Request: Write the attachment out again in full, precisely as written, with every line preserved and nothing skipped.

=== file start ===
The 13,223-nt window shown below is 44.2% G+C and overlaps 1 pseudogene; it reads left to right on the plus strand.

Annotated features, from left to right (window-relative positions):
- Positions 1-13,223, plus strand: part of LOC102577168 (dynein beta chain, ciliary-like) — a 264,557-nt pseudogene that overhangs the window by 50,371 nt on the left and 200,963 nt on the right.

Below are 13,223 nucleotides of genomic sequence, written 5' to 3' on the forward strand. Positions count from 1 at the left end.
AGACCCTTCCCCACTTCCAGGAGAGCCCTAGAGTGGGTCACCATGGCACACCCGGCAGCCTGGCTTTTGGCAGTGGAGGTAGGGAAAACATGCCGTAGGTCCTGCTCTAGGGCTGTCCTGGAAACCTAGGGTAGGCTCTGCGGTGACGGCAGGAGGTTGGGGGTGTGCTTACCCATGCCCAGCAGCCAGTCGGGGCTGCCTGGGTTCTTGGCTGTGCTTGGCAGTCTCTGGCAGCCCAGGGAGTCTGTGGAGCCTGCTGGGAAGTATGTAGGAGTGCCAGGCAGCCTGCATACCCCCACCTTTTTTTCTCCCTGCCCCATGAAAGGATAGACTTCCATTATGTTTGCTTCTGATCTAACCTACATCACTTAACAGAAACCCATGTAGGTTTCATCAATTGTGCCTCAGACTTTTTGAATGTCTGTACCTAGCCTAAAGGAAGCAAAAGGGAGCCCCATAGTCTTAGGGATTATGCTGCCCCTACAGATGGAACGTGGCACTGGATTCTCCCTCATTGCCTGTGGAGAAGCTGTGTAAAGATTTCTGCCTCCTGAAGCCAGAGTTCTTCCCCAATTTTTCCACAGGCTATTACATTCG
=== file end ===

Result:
The 13,223-nt window shown below is 44.2% G+C and overlaps 1 pseudogene; it reads left to right on the plus strand.

Annotated features, from left to right (window-relative positions):
- Positions 1-13,223, plus strand: part of LOC102577168 (dynein beta chain, ciliary-like) — a 264,557-nt pseudogene that overhangs the window by 50,371 nt on the left and 200,963 nt on the right.

Below are 13,223 nucleotides of genomic sequence, written 5' to 3' on the forward strand. Positions count from 1 at the left end.
AGACCCTTCCCCACTTCCAGGAGAGCCCTAGAGTGGGTCACCATGGCACACCCGGCAGCCTGGCTTTTGGCAGTGGAGGTAGGGAAAACATGCCGTAGGTCCTGCTCTAGGGCTGTCCTGGAAACCTAGGGTAGGCTCTGCGGTGACGGCAGGAGGTTGGGGGTGTGCTTACCCATGCCCAGCAGCCAGTCGGGGCTGCCTGGGTTCTTGGCTGTGCTTGGCAGTCTCTGGCAGCCCAGGGAGTCTGTGGAGCCTGCTGGGAAGTATGTAGGAGTGCCAGGCAGCCTGCATACCCCCACCTTTTTTTCTCCCTGCCCCATGAAAGGATAGACTTCCATTATGTTTGCTTCTGATCTAACCTACATCACTTAACAGAAACCCATGTAGGTTTCATCAATTGTGCCTCAGACTTTTTGAATGTCTGTACCTAGCCTAAAGGAAGCAAAAGGGAGCCCCATAGTCTTAGGGATTATGCTGCCCCTACAGATGGAACGTGGCACTGGATTCTCCCTCATTGCCTGTGGAGAAGCTGTGTAAAGATTTCTGCCTCCTGAAGCCAGAGTTCTTCCCCAATTTTTCCACAGGCTATTACATTCG